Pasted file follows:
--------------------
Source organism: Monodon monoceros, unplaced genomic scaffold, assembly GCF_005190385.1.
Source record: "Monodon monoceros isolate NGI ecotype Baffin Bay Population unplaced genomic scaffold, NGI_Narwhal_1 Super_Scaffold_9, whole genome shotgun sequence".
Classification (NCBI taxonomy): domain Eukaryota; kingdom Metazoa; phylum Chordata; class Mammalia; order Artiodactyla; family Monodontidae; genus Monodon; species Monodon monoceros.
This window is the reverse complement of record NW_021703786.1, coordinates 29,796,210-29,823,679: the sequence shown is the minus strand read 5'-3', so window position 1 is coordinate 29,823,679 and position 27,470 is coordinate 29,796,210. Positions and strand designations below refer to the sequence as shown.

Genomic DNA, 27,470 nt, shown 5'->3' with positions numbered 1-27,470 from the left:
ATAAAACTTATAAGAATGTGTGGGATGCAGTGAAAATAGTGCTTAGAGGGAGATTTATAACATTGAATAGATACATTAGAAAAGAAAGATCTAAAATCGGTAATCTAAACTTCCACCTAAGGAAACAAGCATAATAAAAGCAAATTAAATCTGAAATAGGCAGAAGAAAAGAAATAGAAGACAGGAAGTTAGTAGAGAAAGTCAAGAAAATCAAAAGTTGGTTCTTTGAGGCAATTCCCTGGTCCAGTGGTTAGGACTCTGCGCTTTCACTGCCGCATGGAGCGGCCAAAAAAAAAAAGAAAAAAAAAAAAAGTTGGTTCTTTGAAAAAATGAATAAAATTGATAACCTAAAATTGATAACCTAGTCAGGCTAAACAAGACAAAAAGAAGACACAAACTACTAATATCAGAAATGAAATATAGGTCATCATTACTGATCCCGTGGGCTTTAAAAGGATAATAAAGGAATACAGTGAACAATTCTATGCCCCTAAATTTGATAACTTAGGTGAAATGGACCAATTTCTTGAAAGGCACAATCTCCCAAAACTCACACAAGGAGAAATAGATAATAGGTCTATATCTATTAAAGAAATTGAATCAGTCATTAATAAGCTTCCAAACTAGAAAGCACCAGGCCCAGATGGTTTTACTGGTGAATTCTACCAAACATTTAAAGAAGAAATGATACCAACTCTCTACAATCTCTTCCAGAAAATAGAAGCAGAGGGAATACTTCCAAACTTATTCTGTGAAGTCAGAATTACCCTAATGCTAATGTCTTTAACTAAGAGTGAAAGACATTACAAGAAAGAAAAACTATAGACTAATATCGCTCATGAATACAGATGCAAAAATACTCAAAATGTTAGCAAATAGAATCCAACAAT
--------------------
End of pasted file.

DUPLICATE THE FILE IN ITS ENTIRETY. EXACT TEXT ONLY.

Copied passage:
Source organism: Monodon monoceros, unplaced genomic scaffold, assembly GCF_005190385.1.
Source record: "Monodon monoceros isolate NGI ecotype Baffin Bay Population unplaced genomic scaffold, NGI_Narwhal_1 Super_Scaffold_9, whole genome shotgun sequence".
Classification (NCBI taxonomy): domain Eukaryota; kingdom Metazoa; phylum Chordata; class Mammalia; order Artiodactyla; family Monodontidae; genus Monodon; species Monodon monoceros.
This window is the reverse complement of record NW_021703786.1, coordinates 29,796,210-29,823,679: the sequence shown is the minus strand read 5'-3', so window position 1 is coordinate 29,823,679 and position 27,470 is coordinate 29,796,210. Positions and strand designations below refer to the sequence as shown.

Genomic DNA, 27,470 nt, shown 5'->3' with positions numbered 1-27,470 from the left:
ATAAAACTTATAAGAATGTGTGGGATGCAGTGAAAATAGTGCTTAGAGGGAGATTTATAACATTGAATAGATACATTAGAAAAGAAAGATCTAAAATCGGTAATCTAAACTTCCACCTAAGGAAACAAGCATAATAAAAGCAAATTAAATCTGAAATAGGCAGAAGAAAAGAAATAGAAGACAGGAAGTTAGTAGAGAAAGTCAAGAAAATCAAAAGTTGGTTCTTTGAGGCAATTCCCTGGTCCAGTGGTTAGGACTCTGCGCTTTCACTGCCGCATGGAGCGGCCAAAAAAAAAAAGAAAAAAAAAAAAAGTTGGTTCTTTGAAAAAATGAATAAAATTGATAACCTAAAATTGATAACCTAGTCAGGCTAAACAAGACAAAAAGAAGACACAAACTACTAATATCAGAAATGAAATATAGGTCATCATTACTGATCCCGTGGGCTTTAAAAGGATAATAAAGGAATACAGTGAACAATTCTATGCCCCTAAATTTGATAACTTAGGTGAAATGGACCAATTTCTTGAAAGGCACAATCTCCCAAAACTCACACAAGGAGAAATAGATAATAGGTCTATATCTATTAAAGAAATTGAATCAGTCATTAATAAGCTTCCAAACTAGAAAGCACCAGGCCCAGATGGTTTTACTGGTGAATTCTACCAAACATTTAAAGAAGAAATGATACCAACTCTCTACAATCTCTTCCAGAAAATAGAAGCAGAGGGAATACTTCCAAACTTATTCTGTGAAGTCAGAATTACCCTAATGCTAATGTCTTTAACTAAGAGTGAAAGACATTACAAGAAAGAAAAACTATAGACTAATATCGCTCATGAATACAGATGCAAAAATACTCAAAATGTTAGCAAATAGAATCCAACAAT